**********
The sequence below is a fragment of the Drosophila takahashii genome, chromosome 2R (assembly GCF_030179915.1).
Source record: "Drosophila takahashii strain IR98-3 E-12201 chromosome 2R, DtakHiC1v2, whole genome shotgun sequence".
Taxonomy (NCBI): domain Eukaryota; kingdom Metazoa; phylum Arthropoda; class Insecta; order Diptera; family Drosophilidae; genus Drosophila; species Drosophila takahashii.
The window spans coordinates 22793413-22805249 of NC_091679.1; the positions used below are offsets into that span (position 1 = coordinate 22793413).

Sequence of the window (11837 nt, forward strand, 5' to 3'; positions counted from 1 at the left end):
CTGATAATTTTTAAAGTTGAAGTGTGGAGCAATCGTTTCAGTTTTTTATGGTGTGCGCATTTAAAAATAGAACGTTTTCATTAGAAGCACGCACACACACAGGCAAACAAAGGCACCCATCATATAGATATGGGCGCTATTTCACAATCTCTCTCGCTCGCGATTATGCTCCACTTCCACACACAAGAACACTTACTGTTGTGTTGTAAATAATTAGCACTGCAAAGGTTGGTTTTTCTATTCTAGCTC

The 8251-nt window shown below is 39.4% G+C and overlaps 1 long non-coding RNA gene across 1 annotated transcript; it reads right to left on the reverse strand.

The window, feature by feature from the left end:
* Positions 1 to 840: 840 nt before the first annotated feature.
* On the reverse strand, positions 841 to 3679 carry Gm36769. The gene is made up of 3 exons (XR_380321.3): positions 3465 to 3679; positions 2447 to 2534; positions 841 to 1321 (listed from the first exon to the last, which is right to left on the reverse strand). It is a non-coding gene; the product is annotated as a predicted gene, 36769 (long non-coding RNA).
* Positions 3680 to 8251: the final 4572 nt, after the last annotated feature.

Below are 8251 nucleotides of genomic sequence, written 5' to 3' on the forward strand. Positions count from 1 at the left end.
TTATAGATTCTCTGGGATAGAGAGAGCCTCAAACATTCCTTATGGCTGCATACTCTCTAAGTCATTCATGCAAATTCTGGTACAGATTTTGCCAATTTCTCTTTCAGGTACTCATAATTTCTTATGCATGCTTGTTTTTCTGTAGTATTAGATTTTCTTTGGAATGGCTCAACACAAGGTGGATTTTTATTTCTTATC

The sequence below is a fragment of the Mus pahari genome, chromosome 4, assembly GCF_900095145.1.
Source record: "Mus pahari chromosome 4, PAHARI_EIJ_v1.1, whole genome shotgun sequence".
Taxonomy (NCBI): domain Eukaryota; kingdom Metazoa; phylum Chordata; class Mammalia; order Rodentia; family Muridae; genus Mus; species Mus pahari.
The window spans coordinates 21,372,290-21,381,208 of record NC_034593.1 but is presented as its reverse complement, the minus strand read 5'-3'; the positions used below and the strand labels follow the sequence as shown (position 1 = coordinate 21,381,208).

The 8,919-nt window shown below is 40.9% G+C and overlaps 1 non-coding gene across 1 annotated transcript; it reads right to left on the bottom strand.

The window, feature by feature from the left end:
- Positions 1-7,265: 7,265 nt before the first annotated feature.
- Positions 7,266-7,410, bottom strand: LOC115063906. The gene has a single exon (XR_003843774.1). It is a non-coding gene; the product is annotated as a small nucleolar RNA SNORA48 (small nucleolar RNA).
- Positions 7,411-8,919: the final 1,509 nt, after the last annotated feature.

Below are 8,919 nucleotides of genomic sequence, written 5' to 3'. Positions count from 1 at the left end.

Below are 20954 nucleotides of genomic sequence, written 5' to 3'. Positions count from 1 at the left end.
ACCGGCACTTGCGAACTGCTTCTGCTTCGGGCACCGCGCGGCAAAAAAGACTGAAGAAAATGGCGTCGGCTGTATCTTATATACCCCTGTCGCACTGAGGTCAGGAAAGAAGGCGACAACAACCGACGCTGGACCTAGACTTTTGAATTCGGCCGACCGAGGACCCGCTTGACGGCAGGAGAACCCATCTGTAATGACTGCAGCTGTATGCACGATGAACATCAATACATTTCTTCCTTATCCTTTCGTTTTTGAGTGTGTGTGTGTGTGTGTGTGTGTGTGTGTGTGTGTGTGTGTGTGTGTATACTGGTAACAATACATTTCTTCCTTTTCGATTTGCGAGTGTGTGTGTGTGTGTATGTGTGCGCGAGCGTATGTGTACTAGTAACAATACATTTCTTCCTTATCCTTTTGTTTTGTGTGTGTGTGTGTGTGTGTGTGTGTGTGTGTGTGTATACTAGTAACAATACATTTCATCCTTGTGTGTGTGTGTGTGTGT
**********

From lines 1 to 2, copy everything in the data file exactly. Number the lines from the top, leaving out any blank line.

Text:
The sequence below is a fragment of the Drosophila takahashii genome, chromosome 2R (assembly GCF_030179915.1).
Source record: "Drosophila takahashii strain IR98-3 E-12201 chromosome 2R, DtakHiC1v2, whole genome shotgun sequence".